Monkeys coinoculated with SIV and RRV or SIV and PRV also appeared to have an attenuated antibody response to SIV (Fig. (Fig.6).6). Coinfected animals not only had weaker antibody responses but also had shorter mean survival times than 40 SIVmac251-infected controls studied previously (155 days versus 560 days; P < 0.019). Coinoculated monkeys developed SIV RNA loads in plasma that were about 10-fold higher than those found in historical controls inoculated with the same stock of SIVmac251 only (Fig. (Fig.7).7). Differences at weeks 1, 2, 4, and 12 were statistically significant by the Mann-Whitney rank sum test (P = 0.020 to 0.048). Animals that were coinfected with SIV and RRV or PRV at the same time died with a variety of opportunistic infections characteristic of simian AIDS, including those caused by Cryptosporidium parvum, P. carinii, and enteropathogenic Escherichia coli (Table (Table2).2). Pulmonary lymphocytic infiltrates were present in two of four animals. In contrast to the animals previously infected with SIV and then inoculated with rhadinovirus, pulmonary vascular lesions were not identified in any of these four animals (Table (Table2).2).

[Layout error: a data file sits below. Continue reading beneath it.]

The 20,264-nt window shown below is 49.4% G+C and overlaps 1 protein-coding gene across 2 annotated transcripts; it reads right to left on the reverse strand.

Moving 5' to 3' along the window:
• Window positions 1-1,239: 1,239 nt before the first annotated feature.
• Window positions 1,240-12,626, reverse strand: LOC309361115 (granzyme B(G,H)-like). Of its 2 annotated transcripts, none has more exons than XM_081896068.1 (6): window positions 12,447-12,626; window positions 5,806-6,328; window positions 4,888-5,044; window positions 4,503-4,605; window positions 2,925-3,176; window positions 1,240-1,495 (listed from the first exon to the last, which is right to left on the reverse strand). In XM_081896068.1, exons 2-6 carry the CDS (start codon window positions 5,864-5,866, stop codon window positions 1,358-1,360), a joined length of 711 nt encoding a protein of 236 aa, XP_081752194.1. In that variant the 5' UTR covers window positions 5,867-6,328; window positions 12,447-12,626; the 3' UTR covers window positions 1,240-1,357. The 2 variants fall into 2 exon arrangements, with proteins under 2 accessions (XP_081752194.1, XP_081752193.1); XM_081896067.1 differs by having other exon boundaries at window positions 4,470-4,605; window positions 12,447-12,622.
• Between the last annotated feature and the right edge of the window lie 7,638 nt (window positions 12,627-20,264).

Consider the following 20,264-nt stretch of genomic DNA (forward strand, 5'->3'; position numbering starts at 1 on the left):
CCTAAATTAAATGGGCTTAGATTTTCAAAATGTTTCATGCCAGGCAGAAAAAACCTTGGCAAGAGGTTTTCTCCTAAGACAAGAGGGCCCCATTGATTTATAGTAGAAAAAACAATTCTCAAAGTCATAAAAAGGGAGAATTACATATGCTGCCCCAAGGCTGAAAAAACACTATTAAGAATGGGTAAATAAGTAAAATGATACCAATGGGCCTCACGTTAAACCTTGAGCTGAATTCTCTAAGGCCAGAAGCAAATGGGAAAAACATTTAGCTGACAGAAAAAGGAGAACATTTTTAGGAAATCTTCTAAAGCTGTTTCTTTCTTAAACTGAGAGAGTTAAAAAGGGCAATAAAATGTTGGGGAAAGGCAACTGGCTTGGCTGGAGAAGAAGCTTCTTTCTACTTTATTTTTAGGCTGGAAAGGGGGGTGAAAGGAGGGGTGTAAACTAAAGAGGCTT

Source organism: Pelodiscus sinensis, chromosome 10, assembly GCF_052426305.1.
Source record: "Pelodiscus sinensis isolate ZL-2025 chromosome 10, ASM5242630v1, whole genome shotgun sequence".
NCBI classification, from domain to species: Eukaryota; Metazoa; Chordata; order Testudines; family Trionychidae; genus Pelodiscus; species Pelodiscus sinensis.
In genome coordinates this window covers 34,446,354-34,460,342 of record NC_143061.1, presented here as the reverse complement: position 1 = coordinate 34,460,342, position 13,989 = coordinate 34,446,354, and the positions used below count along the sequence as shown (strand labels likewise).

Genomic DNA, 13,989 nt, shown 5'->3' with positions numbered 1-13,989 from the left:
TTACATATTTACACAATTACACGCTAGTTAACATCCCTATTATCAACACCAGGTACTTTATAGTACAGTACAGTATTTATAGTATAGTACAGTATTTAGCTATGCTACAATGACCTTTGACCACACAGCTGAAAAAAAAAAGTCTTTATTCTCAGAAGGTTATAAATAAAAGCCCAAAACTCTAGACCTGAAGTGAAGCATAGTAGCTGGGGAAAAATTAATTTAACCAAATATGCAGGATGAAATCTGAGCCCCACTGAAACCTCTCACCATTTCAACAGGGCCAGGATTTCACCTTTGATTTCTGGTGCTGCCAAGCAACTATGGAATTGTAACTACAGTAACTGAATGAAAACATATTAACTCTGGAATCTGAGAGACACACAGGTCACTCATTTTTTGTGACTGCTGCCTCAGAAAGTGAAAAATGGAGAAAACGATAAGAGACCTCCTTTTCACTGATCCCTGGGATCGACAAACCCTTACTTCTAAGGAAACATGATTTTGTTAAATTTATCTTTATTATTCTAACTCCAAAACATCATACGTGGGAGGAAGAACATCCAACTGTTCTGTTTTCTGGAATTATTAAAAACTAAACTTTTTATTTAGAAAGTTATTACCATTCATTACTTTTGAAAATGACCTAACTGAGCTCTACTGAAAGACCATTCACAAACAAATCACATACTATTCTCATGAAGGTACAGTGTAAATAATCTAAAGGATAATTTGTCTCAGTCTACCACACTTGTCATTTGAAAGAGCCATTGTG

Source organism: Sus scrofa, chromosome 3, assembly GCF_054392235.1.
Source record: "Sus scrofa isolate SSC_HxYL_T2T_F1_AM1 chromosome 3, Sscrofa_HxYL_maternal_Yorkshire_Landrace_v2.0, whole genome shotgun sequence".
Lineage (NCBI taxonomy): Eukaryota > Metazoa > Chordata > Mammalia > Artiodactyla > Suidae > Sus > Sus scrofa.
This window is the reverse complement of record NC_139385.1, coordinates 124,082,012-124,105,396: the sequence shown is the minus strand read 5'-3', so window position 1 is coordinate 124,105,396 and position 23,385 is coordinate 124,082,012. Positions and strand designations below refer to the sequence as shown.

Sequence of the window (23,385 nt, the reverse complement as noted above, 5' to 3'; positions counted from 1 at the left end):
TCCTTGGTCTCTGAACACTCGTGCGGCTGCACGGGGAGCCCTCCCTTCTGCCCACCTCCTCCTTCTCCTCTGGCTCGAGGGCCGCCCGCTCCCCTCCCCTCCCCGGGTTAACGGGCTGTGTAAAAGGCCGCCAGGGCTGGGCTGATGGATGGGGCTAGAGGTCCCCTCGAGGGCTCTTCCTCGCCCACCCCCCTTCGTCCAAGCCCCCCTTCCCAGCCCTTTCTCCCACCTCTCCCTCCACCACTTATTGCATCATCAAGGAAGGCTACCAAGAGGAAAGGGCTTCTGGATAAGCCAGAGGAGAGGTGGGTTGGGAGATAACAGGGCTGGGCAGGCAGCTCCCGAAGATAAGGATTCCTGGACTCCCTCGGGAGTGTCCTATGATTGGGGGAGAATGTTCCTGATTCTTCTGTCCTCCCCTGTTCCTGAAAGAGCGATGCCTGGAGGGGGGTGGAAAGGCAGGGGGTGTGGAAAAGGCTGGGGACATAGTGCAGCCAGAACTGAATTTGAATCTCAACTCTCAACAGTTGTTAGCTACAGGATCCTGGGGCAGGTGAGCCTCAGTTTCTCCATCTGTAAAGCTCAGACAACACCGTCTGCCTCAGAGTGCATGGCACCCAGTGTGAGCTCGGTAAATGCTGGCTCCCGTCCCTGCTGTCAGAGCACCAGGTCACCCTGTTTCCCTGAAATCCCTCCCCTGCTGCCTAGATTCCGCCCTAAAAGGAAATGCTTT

Lymph node, oral mucosa, skin, and PBMC were obtained at 2, 4, and 12 weeks postinoculation and tested for the presence of RRV by PCR (Table (Table3).3). Viral DNA was amplified from all three tissues and from PBMC. Samples from RRV-inoculated, SIV-negative animals were PCR positive for RRV sequences by 2 weeks postinoculation in lymph node (four of four), oral mucosa (two of four), skin (one of four), and PBMC (one of three). Virus persisted in the tissues to at least 12 weeks postinoculation, as demonstrated by PCR in lymph node (three of four), skin (two of four), and PBMC (three of four). Fewer tissues were positive for RRV by PCR in two animals that were coinoculated with RRV and SIVmac251.